After just eight months, a new service that helps brokers track mortgages and landlords in New York City already has a client roster that boasts household names in commercial real estate such as Massey Knakal Realty Services, GFI Capital and Eastern Consolidated.
New Jersey-based Actovia, launched by Jonathan Ingber last September, provides in-depth mortgage information and reverse look-up for owners by landlord name and address, but more importantly, it uses the latest technology to make that information available via a quick and intuitive user interface.
Ingber, who was the director of research at mortgage giant Meridian Capital for six years before starting Actovia, which he financed himself, said most of the information his service provides was already available but was hard to navigate. “Brokers are ADD,” he said, meaning they have attention deficit disorder. And, he added, “most people are lazy — to my benefit.” Actovia puts the information in one place and makes it easy to navigate.
The website uses a lot of information that is already available from the Automated City Register Information System, the city’s public data resource for real estate transactions, or from New York City’s Department of Buildings’ website. But Actovia implements the same technology that Netflix uses to stream movies, software called Silverlight, to provide information in an easy-to-use interface that links the user to, for instance, a landlord’s full portfolio, setting it apart from widely used competition like CoStar.com, PropertyShark.com and other sites and services that track mortgages and landlords, according to Ingber. With Silverlight, Ingber said, Actovia behaves more like a desktop application, with little or no load-time.
But the program not only also lets users look up a property by landlord and vice versa, it allows users to search by loan expiration date, loan rate, loan-to-value and mortgage per square foot, helping brokers identify which mortgages are most likely underwater — unlike any other site, according to Ingber. (While other sites, like Trepp.com, only track loans that have been resold as commercial mortgage-backed securities, Actovia tracks all loans originated in all the boroughs, except for Staten Island, where Ingber said the city’s information is inaccurate.) And those potentially underwater properties represent opportunities — to sell, partner on or refinance — and the broker can approach the landlord with that information, Ingber said. The system has contacts for more than 70,000 unique landlords, according to Ingber.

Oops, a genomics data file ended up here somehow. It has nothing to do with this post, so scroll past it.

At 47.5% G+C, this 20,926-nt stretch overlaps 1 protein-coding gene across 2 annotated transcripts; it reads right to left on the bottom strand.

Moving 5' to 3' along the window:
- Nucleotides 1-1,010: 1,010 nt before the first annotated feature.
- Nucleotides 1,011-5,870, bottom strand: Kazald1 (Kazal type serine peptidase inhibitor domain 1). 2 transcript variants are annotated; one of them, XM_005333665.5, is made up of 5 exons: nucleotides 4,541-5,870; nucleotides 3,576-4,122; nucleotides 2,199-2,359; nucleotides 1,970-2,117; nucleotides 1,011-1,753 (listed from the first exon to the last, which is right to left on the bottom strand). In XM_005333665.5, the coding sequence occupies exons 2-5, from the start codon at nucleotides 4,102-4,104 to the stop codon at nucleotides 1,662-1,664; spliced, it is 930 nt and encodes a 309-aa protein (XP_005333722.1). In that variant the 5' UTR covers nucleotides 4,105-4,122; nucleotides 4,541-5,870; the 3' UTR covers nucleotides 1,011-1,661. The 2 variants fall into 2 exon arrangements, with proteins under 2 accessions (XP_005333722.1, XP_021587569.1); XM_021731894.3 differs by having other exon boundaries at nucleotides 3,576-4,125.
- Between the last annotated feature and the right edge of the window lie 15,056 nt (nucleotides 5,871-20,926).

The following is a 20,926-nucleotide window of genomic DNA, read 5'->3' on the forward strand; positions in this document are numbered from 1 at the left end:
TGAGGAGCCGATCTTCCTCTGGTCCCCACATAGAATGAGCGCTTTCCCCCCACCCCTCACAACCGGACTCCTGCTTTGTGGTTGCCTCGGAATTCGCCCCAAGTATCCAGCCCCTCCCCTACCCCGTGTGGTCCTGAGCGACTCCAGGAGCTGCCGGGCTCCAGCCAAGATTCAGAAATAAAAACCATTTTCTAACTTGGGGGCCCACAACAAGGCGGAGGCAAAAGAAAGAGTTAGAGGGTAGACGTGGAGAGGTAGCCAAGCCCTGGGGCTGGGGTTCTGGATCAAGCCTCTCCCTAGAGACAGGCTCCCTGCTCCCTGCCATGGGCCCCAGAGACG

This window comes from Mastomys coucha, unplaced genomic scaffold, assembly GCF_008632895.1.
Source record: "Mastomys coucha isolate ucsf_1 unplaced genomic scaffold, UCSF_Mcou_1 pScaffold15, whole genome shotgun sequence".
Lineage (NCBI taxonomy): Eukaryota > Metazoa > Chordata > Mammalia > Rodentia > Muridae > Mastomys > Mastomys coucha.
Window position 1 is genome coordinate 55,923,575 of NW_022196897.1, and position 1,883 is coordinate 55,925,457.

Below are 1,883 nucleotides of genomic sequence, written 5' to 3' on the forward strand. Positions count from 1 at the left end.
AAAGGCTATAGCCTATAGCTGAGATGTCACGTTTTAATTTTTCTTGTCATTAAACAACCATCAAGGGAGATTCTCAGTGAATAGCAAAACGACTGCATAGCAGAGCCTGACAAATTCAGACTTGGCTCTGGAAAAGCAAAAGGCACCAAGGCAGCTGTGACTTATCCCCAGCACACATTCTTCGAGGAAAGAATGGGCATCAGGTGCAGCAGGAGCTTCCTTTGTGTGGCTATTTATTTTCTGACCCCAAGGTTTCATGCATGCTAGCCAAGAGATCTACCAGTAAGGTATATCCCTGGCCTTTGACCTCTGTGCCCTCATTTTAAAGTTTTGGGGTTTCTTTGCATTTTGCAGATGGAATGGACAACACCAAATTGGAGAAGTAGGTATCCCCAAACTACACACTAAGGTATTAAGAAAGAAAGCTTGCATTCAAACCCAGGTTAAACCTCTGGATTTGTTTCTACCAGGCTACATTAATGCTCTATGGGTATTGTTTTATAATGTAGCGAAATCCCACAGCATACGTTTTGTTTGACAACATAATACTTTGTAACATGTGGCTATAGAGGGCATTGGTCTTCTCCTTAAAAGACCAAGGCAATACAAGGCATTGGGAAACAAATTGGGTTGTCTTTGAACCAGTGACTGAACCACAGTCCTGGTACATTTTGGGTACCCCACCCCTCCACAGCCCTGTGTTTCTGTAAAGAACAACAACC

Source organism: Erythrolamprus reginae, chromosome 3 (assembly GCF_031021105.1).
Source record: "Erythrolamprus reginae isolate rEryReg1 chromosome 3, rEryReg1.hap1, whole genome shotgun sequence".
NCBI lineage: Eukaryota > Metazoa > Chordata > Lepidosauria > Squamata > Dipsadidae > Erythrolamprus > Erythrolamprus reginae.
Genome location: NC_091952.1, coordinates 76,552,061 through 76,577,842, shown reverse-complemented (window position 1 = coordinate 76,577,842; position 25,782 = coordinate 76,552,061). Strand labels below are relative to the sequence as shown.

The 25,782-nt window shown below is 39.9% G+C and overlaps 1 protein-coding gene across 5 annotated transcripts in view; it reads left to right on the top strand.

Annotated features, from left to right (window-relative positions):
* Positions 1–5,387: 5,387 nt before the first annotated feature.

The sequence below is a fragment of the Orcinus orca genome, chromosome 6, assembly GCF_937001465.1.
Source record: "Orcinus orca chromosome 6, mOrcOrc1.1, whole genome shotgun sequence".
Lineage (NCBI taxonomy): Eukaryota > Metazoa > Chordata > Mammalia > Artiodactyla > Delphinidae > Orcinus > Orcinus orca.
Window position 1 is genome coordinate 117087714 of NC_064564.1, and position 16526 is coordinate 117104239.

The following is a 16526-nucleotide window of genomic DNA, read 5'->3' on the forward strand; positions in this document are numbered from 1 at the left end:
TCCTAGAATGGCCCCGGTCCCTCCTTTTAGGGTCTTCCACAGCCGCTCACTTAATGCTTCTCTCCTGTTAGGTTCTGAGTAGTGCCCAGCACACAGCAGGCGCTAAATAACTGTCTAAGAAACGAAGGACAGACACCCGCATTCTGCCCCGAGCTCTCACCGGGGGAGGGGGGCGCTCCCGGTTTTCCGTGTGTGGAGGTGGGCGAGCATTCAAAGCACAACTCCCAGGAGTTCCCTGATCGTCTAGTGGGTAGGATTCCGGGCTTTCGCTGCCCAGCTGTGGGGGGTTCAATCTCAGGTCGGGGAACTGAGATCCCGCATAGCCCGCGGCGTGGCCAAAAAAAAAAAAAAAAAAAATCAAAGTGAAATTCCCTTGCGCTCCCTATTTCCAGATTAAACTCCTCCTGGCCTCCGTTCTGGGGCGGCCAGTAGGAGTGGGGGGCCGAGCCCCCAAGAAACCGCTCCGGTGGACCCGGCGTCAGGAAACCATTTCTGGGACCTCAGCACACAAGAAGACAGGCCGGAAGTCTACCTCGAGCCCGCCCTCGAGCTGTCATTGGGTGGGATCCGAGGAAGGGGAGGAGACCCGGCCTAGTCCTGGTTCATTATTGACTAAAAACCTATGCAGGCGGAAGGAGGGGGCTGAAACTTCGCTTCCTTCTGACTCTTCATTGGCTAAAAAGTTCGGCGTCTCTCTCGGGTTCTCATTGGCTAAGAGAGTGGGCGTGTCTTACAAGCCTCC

Actovia, which charges the 20 companies currently using it a $500 monthly fee (though there are discounts for volume), plans to expand to the rest of New York state and to New Jersey within the next three months. The company also plans to make some of the services available for mobile phones within the year, Ingber said. The name Actovia is an acronym of his children’s names, Ingber indicated.
Mark Alper, a sales manager at commercial brokerage GFI Realty, an affiliate of GFI Capital, who has been using Actovia for about five months, said the numbers on Actovia are more accurate than on PropertyShark.com. “With Actovia, eight out of 10 times you get an accurate number,” he said. “We are using it for canvassing purposes and we have gotten listings out of it.”
When asked about comparisons to Actovia, a PropertyShark spokesperson said that “perfect accuracy is virtually impossible with public records, which are the main source of PropertyShark data,” but added that “PropertyShark does a far better job than most of its competitors out there. It is the only service in New York City which guarantees to not miss a single foreclosure auction.”
Ira Zlotowitz, president of Brooklyn-based brokerage Eastern Union Commercial, said Actovia has helped him in “identifying people whose mortgages are ripe for refinancing.” His firm has been using the service for eight months, ever since it was in its beta version. “The benefit is that, we are extremely busy, with time being very valuable, this [service] gives us the ability to see very quickly if we can provide any value to an owner,” Zlotowitz said. He indicated that he does not use PropertyShark.
At first Ingber envisioned Actovia mostly as a tool for the mortgage industry, before realizing its broader application in commercial real estate. “I realized that by manipulating data points… I was able to highlight data that was attractive for commercial real estate… in identifying properties that were overleveraged.” Now, he said, CBRE and Jones Lang LaSalle are among his “ultimate goal clients.”
JLL and CBRE declined to comment. Eastern Consolidated, Massey Knakal and GFI did not respond by press time.